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Memo to Managers
Managers Have Major Impact on Preventing Workplace Harassment and Discrimination
Workplace harassment and discrimination, in any form, can damage company culture, stifle innovation and depress morale. But the harmful effects can go much further, creating “career limiting” outcomes for managers and leaders and resulting in serious financial penalties for companies who allow discrimination issues to fester.
During fiscal 2014, the U.S. Equal Employment Opportunity Commission (EEOC) fielded 88,778 charges of workplace discrimination. The top five discrimination charges were retaliation, race, sex (including pregnancy and sexual harassment), disability and age.
As managers, you are in a unique position to help prevent, identify and address potential issues. To help our organization ensure that we’re fostering a culture of fairness, ethics and respect, while avoiding the risks of legal action, managers need to:
- Spot and address potential issues before they grow:Keep your radar attuned to team dynamics and conversations. If you learn of potential harassment or discrimination, you must address it. Ignoring it is not an option, even if the issue seems small or questionable. It does not matter how you learn of the issue or whether you manage the individuals involved. When in doubt, reach out to compliance, HR or legal teams.
- Take every report seriously: Avoid bias in receiving reports; treat each report with gravity. Know that the organization does not expect you to investigate or handle every report directly, but we do expect you to notify human resources, legal, or the ethics and compliance team who have been trained to appropriately investigate these types of reports.
- Proactively manage controversial workplace conversations and interactions: While it’s hard to avoid talking about controversial issues of the day, create an expectation and understanding that inappropriate comments and conduct will not be tolerated. If conversations become heated, take quick action to shut down the conversation and address the issue.
- Don’t assume that your employees know the rules or know when their conduct crosses the line: Be ready to provide additional coaching or training to employees who may not be aware that their behavior is inappropriate or potentially offensive.
- Lead by example: Your team looks to you to set the tone. Your actions and your words speak loudly: demonstrate that you will have no tolerance for harassing or discriminatory behavior by setting the standard.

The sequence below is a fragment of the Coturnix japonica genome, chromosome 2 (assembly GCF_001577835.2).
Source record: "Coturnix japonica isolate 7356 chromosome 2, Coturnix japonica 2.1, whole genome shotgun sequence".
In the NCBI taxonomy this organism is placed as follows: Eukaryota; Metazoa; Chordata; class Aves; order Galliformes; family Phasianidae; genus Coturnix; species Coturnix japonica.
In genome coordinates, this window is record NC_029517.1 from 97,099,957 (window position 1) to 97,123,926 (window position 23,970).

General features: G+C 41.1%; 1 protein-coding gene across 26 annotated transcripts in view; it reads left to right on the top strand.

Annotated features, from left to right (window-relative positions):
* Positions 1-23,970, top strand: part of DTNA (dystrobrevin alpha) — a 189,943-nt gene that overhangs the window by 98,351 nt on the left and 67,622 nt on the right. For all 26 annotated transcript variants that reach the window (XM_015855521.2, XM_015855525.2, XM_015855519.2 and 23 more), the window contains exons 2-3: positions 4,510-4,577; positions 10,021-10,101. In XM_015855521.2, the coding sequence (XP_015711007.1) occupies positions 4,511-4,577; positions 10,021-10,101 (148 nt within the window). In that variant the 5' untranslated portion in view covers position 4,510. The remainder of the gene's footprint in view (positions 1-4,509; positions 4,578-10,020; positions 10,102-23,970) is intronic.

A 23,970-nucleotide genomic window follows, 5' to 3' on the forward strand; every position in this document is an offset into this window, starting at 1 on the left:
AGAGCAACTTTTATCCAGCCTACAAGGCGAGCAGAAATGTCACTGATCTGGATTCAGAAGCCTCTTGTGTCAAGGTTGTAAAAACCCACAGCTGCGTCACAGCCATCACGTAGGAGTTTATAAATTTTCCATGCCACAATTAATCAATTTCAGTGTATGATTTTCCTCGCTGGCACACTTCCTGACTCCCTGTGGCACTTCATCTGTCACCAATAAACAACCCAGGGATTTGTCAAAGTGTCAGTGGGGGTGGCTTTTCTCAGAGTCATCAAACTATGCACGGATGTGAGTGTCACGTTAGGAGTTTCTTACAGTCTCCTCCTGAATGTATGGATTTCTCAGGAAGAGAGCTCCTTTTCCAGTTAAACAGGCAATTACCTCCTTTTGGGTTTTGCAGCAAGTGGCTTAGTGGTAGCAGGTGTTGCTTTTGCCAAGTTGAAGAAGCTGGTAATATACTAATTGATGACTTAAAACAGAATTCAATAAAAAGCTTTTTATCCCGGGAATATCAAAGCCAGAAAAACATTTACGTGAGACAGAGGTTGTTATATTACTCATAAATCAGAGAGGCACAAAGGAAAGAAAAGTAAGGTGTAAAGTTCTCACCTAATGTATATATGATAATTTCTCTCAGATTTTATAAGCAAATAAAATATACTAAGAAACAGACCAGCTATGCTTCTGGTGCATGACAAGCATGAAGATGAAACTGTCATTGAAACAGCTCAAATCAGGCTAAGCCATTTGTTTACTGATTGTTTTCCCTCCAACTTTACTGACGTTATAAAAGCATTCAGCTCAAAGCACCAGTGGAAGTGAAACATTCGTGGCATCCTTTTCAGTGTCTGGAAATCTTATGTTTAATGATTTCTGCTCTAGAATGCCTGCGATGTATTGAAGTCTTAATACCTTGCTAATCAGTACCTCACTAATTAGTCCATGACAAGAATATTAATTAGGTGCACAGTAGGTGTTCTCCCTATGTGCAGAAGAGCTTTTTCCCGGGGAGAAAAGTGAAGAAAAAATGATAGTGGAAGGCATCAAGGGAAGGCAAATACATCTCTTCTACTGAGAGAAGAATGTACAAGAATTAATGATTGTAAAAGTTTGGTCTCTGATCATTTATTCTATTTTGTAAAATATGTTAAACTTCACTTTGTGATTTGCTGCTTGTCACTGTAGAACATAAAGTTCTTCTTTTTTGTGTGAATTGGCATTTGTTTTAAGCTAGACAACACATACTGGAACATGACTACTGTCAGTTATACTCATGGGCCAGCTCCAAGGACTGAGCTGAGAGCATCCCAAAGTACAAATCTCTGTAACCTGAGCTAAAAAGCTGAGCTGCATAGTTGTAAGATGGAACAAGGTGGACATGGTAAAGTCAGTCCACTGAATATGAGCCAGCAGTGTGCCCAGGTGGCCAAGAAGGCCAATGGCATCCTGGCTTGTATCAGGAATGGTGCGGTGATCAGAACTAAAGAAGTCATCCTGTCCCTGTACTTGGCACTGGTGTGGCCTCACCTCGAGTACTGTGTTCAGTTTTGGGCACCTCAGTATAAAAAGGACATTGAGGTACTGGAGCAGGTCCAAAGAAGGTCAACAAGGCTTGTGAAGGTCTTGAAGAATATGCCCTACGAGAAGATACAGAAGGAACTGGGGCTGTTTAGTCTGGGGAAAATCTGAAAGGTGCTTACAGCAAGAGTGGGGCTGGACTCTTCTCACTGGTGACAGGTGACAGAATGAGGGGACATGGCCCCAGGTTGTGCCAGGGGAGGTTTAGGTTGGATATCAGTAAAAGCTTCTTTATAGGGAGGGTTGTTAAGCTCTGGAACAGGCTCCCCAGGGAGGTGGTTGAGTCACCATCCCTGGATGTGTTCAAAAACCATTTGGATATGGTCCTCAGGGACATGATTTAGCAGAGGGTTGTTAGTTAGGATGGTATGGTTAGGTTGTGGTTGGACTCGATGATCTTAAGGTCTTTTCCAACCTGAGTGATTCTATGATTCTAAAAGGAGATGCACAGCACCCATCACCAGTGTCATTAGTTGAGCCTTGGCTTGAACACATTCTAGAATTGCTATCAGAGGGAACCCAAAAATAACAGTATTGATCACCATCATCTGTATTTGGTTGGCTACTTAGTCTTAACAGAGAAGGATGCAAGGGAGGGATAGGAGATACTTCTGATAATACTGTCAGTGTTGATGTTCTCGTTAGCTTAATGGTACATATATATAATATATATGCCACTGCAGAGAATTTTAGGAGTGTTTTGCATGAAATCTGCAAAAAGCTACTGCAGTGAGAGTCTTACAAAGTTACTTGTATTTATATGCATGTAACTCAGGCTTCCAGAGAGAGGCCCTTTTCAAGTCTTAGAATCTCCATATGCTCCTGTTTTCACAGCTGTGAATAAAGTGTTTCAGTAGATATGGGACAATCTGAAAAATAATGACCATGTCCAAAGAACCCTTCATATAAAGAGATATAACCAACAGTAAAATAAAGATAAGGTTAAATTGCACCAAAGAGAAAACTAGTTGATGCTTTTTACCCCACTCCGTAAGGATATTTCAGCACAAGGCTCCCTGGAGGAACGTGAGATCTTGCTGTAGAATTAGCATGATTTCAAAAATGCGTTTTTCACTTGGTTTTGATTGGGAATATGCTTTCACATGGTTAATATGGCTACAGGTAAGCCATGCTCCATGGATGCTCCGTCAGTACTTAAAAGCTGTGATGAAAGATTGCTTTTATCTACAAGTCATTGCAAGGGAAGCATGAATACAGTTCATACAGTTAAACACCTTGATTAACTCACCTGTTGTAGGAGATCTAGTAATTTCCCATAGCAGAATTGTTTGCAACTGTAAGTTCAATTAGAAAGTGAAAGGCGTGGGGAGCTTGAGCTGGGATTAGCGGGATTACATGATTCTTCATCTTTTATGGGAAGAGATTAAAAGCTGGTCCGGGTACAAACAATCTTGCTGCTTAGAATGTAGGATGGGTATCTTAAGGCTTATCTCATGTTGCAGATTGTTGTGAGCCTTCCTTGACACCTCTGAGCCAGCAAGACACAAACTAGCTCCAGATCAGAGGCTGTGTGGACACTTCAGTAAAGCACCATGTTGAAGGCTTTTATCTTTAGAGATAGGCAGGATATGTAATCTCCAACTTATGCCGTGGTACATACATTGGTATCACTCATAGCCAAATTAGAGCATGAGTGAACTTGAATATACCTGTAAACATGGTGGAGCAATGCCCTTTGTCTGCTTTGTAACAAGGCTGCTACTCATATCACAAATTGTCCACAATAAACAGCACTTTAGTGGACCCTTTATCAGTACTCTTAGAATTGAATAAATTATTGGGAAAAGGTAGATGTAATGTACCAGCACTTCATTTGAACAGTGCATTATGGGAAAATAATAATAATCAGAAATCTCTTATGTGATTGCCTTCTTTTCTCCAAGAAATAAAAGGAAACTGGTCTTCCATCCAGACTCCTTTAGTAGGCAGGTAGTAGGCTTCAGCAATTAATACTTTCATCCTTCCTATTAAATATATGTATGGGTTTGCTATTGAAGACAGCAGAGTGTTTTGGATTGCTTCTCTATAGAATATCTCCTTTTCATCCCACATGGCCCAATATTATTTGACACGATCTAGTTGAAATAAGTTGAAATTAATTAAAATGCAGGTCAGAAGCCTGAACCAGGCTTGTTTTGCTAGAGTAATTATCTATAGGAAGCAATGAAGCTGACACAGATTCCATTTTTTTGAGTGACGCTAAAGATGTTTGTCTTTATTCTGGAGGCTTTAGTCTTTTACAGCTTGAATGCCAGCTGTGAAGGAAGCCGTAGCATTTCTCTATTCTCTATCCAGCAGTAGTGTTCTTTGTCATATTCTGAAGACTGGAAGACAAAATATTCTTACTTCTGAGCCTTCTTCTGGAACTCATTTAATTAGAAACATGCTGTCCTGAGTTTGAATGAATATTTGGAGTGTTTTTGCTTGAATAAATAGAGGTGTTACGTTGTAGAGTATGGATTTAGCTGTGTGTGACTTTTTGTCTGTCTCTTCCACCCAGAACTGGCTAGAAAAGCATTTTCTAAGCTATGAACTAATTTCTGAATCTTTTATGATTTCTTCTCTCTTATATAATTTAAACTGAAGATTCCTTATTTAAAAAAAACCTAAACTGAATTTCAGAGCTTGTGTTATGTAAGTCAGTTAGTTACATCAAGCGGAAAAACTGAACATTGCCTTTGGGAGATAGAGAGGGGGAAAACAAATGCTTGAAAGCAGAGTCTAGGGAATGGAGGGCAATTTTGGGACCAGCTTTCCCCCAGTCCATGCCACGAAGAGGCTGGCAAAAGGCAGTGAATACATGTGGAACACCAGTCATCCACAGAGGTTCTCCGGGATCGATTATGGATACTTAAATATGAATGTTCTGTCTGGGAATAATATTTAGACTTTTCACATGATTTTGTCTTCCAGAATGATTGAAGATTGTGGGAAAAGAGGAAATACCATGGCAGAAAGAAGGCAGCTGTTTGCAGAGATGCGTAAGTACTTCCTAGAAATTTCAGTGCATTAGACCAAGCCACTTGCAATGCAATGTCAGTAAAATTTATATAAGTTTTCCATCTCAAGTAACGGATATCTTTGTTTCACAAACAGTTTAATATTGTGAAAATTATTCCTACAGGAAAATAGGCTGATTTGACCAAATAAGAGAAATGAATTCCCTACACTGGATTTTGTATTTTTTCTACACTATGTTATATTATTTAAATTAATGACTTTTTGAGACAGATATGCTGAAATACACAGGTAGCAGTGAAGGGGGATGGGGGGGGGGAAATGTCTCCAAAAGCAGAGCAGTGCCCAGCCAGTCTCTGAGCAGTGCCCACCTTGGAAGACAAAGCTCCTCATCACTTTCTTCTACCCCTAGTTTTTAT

Ensuring our workplace is free of all forms of harassment and discrimination can challenge even the best managers and leaders. If you need additional help with addressing potential discrimination issues, please contact HR, the ethics and compliance team, or legal. They can help you get to the root causes of an issue and, if necessary, get your team back on the right track.
Questions of the Month
Q: One of my team members loves to joke around, but sometimes I worry it may go too far and offend someone. What’s the best way to talk to a team member who hasn’t “crossed the line,” but is in danger of doing so?
A: Pull the team member aside for a private chat. Explain that you are worried that they may be at risk of being disciplined based on their behavior, then explain why their current behavior is troubling. Show them what our policy says about acting respectfully and avoiding potentially harassing conduct. A best practice would be to send the employee a follow-up email outlining your conversation and thanking them for adjusting their workplace behavior. This allows you to demonstrate that you addressed the issue if the employee or someone else ever suggests that you did not.
Q: What should I do if an employee tells me about potential harassment but then asks me not to do anything and not to tell anybody about it? I feel as though I should comply with their request for confidentiality. (I am located in the U.S.)
A: Do not keep the matter confidential. Instead, ensure that the issue is reported to HR, legal, or ethics and compliance. The reason is that, in the U.S., we must protect all employees, including the employee who has spoken to you, from harassment and discrimination. We have a duty to act, and this begins the moment any manager or supervisor learns of potential harassment or discrimination. So, you cannot keep the matter confidential. Explain to the employee that the matter will be kept as private as possible and shared only with people who have a legitimate need to know. If they do not want to report the issue, then you need to.
Q: I recently addressed an employee’s inappropriate behavior (“off-color” remarks that violate our policy against harassment). She said she had a right to free speech and I couldn’t restrict what she says. I was caught off-guard. Is she right?
A: No, she is incorrect. Employees often believe that “free speech” means that they can say what they want at work without consequences. But that’s not true. In the U.S., “free speech” applies only to efforts by a government to control a person’s self-expression—and we are not the government. We are permitted to set the standards of behavior we believe are appropriate for our workplace. Moreover, even a government employer can place reasonable restrictions on speech, for example, to prevent harassment and discrimination at work. At bare minimum, make sure the employee understands that they should avoid comments and behaviors that are sexually explicit or derogatory of characteristics protected under our policies.
Workplace discrimination, in any form, can poison company culture, stifle innovation and depress morale. But the harmful effects go much further. It can spell ruin for executive teams and result in serious financial penalties for companies who allow discrimination issues to fester.
Using Compliance Communicator
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